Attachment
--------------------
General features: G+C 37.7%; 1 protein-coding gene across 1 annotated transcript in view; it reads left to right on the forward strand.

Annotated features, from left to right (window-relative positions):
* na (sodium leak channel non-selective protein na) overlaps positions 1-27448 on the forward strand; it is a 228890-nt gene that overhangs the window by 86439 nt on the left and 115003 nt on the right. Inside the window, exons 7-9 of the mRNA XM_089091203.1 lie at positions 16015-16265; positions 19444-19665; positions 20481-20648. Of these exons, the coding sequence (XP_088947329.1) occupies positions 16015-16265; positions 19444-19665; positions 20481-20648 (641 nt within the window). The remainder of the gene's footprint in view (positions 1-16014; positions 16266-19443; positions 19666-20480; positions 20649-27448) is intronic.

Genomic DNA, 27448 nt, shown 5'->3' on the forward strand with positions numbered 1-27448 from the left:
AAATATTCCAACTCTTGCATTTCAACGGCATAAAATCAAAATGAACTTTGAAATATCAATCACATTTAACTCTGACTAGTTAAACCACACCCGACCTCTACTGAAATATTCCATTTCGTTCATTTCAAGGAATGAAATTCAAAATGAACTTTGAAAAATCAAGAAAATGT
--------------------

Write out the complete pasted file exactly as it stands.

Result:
General features: G+C 37.7%; 1 protein-coding gene across 1 annotated transcript in view; it reads left to right on the forward strand.

Annotated features, from left to right (window-relative positions):
* na (sodium leak channel non-selective protein na) overlaps positions 1-27448 on the forward strand; it is a 228890-nt gene that overhangs the window by 86439 nt on the left and 115003 nt on the right. Inside the window, exons 7-9 of the mRNA XM_089091203.1 lie at positions 16015-16265; positions 19444-19665; positions 20481-20648. Of these exons, the coding sequence (XP_088947329.1) occupies positions 16015-16265; positions 19444-19665; positions 20481-20648 (641 nt within the window). The remainder of the gene's footprint in view (positions 1-16014; positions 16266-19443; positions 19666-20480; positions 20649-27448) is intronic.

Genomic DNA, 27448 nt, shown 5'->3' on the forward strand with positions numbered 1-27448 from the left:
AAATATTCCAACTCTTGCATTTCAACGGCATAAAATCAAAATGAACTTTGAAATATCAATCACATTTAACTCTGACTAGTTAAACCACACCCGACCTCTACTGAAATATTCCATTTCGTTCATTTCAAGGAATGAAATTCAAAATGAACTTTGAAAAATCAAGAAAATGT